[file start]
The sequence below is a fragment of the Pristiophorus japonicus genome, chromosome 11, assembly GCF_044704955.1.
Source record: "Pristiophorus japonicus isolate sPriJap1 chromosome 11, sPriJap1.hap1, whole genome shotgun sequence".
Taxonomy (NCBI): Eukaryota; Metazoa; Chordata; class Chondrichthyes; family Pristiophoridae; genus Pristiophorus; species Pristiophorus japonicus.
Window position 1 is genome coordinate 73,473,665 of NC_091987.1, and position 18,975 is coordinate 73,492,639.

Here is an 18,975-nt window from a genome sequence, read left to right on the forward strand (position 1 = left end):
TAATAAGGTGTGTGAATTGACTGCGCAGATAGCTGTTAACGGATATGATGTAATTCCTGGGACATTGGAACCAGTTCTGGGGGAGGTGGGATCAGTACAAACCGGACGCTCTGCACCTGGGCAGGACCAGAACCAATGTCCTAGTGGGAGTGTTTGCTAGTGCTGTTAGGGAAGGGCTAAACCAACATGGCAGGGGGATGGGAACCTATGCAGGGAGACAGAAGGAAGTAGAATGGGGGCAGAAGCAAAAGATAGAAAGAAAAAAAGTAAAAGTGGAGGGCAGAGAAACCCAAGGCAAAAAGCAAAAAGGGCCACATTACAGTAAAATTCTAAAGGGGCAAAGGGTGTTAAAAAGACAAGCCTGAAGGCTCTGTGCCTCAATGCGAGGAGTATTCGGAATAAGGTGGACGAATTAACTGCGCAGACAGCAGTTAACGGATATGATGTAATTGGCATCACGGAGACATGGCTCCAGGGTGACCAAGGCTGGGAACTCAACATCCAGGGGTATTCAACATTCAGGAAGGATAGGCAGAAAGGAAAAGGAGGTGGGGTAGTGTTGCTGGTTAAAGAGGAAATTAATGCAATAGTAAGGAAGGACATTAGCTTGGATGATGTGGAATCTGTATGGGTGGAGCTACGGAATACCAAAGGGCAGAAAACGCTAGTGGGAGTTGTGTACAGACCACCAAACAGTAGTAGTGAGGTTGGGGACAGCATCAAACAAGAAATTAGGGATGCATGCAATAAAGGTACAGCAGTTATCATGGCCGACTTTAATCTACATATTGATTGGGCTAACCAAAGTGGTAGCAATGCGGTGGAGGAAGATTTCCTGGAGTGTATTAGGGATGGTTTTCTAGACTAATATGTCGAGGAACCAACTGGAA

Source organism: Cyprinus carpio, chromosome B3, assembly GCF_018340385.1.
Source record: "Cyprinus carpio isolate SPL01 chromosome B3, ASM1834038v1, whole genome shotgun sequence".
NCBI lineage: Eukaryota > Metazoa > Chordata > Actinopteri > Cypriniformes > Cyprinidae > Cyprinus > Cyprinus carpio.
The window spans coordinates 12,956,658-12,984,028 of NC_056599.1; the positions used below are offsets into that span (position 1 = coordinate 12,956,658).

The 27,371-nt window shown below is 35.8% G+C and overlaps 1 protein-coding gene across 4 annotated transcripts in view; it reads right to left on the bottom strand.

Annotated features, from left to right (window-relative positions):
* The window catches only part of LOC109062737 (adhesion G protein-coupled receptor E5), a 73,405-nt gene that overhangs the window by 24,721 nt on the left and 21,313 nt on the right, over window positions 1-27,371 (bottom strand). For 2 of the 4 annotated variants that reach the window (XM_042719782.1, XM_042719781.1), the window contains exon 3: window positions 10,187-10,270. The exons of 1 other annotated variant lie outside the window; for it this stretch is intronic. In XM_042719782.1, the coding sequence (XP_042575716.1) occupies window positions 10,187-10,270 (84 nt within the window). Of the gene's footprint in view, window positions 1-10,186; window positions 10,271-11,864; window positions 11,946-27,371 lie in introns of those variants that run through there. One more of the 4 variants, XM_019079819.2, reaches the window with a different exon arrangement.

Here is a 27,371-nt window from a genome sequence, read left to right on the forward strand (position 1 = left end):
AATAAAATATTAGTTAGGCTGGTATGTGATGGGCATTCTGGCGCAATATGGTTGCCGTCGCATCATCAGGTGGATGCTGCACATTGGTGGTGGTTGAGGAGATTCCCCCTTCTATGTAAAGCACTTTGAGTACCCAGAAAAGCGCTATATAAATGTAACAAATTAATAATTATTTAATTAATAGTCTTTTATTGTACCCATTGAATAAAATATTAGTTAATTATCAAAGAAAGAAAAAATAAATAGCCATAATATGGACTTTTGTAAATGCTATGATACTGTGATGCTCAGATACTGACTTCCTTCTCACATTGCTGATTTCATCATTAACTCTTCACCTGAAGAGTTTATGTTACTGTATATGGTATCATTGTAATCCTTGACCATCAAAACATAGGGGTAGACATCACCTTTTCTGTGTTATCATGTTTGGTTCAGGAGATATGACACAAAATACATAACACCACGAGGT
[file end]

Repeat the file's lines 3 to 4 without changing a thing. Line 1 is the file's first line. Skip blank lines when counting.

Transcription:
Taxonomy (NCBI): Eukaryota; Metazoa; Chordata; class Chondrichthyes; family Pristiophoridae; genus Pristiophorus; species Pristiophorus japonicus.
Window position 1 is genome coordinate 73,473,665 of NC_091987.1, and position 18,975 is coordinate 73,492,639.